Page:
How's your singing voice? Do you have that of a songbird or that of a cat in immense pain?
No matter whether you class yourself as having a good voice or not, it turns out that singing is one of the world's best ways to relieve stress.
Sarah Wilson, a clinical neuropsychologist and head of the School of Psychological Sciences at the University of Melbourne, led a study which looked at how the brain reacts when we sing by giving volunteers of varying vocal ability MRI scans as they sung.
“There is a singing network in the brain [which is] quite broadly distributed,” Wilson says. When we speak, the hemisphere of the brain dealing with language lights up, as we might expect. When we sing, however, both sides of the brain spark into life.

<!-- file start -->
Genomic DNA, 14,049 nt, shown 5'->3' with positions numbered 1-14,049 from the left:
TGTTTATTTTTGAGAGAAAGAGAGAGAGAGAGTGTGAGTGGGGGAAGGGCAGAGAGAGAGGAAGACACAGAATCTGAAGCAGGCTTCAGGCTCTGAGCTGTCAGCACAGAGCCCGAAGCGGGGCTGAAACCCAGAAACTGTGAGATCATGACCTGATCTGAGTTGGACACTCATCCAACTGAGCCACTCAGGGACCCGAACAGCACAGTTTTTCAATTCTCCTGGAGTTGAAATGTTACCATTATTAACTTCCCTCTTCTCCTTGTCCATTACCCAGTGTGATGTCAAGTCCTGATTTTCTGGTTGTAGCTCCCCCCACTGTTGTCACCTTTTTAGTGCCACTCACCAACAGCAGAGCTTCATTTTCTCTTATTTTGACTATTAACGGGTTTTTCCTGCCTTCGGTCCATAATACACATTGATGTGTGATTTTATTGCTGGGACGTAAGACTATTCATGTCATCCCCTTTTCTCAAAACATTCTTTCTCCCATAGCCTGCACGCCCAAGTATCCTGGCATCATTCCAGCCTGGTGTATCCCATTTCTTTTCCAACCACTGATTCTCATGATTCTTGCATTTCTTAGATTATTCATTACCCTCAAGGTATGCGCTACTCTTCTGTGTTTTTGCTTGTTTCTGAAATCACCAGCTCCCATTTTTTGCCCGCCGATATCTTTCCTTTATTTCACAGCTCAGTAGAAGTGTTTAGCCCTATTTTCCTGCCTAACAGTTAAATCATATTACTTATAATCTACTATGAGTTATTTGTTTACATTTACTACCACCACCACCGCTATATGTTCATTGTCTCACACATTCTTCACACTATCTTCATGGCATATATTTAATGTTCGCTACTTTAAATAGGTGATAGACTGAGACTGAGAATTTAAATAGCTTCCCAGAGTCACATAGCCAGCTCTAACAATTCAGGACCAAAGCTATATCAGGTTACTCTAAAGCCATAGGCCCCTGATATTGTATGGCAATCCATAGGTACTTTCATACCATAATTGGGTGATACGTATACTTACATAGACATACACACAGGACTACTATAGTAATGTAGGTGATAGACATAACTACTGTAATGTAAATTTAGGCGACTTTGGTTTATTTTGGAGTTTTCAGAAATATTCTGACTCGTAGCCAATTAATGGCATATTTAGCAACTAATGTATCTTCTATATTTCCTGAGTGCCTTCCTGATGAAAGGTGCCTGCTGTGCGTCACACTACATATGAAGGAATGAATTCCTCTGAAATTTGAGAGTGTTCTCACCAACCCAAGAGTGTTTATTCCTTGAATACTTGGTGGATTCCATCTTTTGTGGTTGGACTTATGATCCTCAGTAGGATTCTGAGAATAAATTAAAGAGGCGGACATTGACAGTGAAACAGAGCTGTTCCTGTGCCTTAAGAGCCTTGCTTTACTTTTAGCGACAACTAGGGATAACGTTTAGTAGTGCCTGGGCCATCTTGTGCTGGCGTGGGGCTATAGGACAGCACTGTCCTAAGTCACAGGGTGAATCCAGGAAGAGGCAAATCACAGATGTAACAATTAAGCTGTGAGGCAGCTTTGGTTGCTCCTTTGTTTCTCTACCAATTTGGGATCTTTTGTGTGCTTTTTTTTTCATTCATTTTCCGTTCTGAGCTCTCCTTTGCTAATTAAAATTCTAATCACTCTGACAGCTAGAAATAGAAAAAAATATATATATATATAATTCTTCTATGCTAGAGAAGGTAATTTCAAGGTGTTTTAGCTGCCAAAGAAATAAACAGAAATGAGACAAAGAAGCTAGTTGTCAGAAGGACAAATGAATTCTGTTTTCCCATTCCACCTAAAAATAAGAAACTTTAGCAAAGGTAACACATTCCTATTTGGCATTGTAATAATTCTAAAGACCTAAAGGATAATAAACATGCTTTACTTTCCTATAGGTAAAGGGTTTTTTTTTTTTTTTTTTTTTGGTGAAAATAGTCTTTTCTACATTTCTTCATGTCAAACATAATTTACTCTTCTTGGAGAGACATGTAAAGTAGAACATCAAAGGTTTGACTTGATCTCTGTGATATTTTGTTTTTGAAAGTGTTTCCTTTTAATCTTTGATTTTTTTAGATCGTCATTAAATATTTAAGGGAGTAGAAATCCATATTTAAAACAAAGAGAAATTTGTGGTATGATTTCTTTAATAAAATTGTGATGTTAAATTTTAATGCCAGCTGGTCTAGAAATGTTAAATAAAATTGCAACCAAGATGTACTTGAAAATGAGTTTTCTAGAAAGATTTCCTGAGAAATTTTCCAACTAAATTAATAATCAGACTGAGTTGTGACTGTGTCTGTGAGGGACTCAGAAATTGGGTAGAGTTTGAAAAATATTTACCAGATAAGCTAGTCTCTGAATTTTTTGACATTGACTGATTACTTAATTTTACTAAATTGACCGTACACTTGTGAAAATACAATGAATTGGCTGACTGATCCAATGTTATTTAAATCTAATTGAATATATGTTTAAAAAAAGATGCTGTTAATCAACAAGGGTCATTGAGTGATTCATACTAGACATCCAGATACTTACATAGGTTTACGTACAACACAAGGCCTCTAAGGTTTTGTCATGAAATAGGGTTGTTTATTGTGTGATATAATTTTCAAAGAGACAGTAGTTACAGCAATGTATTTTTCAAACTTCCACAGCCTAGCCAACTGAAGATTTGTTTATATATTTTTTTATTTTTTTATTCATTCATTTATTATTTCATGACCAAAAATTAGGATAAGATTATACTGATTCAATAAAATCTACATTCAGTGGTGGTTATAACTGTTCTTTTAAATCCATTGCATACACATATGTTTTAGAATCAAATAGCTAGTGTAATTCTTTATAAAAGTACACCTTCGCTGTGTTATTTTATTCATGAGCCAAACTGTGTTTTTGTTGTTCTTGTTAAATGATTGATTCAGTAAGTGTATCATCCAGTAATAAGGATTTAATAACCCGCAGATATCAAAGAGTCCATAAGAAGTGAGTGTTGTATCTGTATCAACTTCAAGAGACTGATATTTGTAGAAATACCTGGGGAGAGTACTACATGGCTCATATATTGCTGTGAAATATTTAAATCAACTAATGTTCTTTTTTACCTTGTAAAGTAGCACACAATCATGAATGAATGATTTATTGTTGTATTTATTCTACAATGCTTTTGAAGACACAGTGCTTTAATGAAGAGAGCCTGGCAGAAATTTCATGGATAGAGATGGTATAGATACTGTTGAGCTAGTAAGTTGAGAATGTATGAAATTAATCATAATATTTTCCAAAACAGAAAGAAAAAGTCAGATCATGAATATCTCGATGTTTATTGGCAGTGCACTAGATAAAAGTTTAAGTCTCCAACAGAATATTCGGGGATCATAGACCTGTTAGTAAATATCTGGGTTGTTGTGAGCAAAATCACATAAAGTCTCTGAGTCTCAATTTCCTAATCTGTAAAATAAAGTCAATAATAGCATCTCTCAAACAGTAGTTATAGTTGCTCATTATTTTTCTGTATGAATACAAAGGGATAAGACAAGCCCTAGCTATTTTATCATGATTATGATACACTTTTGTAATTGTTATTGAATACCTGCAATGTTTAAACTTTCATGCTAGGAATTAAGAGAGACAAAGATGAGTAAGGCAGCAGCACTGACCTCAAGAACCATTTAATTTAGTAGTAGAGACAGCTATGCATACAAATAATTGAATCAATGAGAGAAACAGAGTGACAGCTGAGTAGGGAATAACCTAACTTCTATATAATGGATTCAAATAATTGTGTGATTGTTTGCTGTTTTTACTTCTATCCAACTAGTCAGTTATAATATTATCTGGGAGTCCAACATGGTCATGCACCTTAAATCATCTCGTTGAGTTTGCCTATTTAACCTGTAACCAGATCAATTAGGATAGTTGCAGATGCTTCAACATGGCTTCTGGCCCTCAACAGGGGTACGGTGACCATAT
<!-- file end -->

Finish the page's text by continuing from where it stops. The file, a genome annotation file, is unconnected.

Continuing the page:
“We also see involvement of the emotion networks of the brain,” adds Wilson. Regions that control the movements we need to produce sounds and articulation also light up.
The physical exertion involved in singing – filling of our lungs, the firm control of our vocal chords, the movements of our mouth and body – is among the reasons why it can boost our mood. Singing is an aerobic exercise which sees the release of endorphins, the brain’s ‘feel-good’ chemicals, says Baishali Mukherjee, the Southeast Asia regional liason for the World Federation of Music Therapy.
“Endorphins [are] related to an overall lifted feeling of happiness, it gives a feeling of euphoria so it’s all associated with a reduction in stress,” she says. “In any situation whether it is under stress or [with] any physical ailments, illness, psychological deprivation, music has the potential to affect our body and mind.”
Amazing! You can read more about the benefits of singing here.